Passive House Institute (PHI) certification is the framework and map that ensures your team stays on the pathway to achieve the desired high-performance results. Certification is encouraged of professionals designing Passive House buildings, of building components critical to Passive House performance, and of the Passive House building construction and commissioning itself. Each certification complements the other, removing uncertainty and giving the owner confidence in what they are developing.
The essential role of certification will be addressed at the upcoming NAPHN conference, Passive House 2020: Choose Your Future, (#PH2020) which will be held online, starting June 24.
Barry Stephens, who is presenting on certified ventilation systems at the conference and is a sales manager for Ventacity Systems, an American supplier of Passive House Institute (PHI) Certified ventilation systems, says PHI’s certification process for a building component is all physics, and it’s straightforward. You ship equipment to a testing lab, which sends the results to PHI, where the data are reviewed. This third-party validation process produces reliable efficiency numbers.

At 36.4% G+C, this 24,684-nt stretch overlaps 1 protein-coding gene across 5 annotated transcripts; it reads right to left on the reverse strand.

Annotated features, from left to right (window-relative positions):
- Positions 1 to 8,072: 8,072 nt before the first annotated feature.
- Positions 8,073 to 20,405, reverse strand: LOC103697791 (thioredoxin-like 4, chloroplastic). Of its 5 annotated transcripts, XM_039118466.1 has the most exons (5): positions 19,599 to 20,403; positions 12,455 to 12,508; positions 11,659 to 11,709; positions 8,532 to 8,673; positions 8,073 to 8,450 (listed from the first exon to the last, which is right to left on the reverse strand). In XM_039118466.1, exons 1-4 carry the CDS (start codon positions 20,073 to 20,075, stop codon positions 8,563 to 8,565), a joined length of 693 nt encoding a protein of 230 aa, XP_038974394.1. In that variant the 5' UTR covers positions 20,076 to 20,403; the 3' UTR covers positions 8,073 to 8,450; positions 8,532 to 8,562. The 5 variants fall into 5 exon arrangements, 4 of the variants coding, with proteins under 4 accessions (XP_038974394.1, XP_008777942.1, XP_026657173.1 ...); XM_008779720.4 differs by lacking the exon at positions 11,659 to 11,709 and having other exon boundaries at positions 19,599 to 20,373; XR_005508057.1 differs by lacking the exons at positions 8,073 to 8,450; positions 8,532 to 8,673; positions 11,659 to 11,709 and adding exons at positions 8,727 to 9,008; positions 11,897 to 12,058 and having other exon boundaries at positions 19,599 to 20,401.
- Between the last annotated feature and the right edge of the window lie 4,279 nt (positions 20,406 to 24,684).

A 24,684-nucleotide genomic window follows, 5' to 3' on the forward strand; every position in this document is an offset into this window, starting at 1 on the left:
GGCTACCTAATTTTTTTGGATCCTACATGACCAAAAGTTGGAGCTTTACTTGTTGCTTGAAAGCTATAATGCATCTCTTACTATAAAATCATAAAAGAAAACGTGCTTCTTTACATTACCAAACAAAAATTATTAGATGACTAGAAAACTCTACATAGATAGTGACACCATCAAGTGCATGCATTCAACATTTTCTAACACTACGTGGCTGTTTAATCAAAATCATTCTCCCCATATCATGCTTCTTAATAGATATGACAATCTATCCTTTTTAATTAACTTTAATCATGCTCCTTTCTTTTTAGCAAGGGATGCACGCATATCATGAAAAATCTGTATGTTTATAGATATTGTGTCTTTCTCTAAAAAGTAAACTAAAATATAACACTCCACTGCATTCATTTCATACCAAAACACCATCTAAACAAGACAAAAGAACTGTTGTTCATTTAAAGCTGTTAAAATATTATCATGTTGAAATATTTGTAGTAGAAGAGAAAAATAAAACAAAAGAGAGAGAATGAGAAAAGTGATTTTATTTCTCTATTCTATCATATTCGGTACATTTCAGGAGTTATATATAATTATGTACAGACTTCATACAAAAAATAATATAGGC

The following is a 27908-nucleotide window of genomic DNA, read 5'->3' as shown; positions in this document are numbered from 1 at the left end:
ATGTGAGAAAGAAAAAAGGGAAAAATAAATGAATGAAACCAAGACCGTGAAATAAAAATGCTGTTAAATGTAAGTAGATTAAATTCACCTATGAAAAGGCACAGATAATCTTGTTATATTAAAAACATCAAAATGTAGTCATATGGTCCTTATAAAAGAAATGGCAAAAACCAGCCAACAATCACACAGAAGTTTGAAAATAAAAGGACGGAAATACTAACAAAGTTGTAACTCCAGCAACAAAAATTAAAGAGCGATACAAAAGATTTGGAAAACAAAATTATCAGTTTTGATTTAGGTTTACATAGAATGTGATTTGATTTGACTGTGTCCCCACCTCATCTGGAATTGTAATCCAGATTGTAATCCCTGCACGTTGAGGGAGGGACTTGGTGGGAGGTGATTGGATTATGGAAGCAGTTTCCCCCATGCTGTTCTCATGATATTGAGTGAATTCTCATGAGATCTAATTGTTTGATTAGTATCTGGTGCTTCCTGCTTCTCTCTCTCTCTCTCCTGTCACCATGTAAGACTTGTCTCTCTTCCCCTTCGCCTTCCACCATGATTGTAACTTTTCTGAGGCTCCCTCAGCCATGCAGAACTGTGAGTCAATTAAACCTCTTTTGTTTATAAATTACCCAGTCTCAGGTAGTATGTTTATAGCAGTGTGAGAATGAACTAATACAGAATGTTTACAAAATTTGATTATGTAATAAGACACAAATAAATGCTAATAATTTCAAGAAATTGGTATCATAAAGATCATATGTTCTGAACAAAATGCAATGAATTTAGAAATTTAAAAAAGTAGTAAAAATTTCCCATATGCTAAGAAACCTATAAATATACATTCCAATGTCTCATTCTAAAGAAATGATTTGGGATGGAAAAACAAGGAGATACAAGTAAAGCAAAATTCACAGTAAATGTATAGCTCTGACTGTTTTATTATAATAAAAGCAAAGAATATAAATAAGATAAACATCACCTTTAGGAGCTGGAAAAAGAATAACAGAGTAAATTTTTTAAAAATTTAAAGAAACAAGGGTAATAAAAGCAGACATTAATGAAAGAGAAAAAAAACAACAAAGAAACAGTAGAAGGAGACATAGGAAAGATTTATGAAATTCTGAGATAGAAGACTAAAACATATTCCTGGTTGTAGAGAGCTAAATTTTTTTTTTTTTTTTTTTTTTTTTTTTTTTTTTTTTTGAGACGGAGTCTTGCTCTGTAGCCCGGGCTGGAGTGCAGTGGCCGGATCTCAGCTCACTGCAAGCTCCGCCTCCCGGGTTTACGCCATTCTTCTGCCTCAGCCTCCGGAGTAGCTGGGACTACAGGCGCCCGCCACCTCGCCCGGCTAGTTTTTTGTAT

That reliability is key for building owners, engineers, occupants—everyone in the process. “Being able to trust that number means the projects will work as designed,” says Stephens. Not everyone appreciates how large the energy penalty can be from installing non-certified ventilation equipment or how much equipment inefficiency can affect a building’s comfort and its overall success.
PHI’s certification of buildings is also based on physics. Alex Bernstein, who is participating in an Owners Roundtable session at the conference, is one owner/developer who chose to certify his newest project, Flow Chelsea, a 55-unit mixed-use residential building in Manhattan that recently won a Buildings of Excellence award from NYSERDA. “We felt that certification would help create the brand,” says Bernstein. Although Passive House doesn’t yet have instant name recognition, he notes that more people are becoming familiar with Passive House every year.
Flow Chelsea’s apartments hit the rental market late last year, and the response was rapid. “People were lining up to rent them at above-market projections,” Bernstein says. In addition to the high-end finishes and build-out, would-be renters were drawn to signing leases by a notable Passive House quality—the peace and tranquility within the units. The superinsulation in the building blunts noise transmission from the streets, delivering housing that is buffeted from the urban roar. Some prospects also mentioned the high-quality ventilation system and consistent supply of fresh, filtered air.
Bernstein foresees a growing awareness in the near future and he is actively seeking sites in the New York metropolitan area for his next multifamily—and, definitely, Passive House—building.
To find out more about Passive House Certifications register for #PH2020!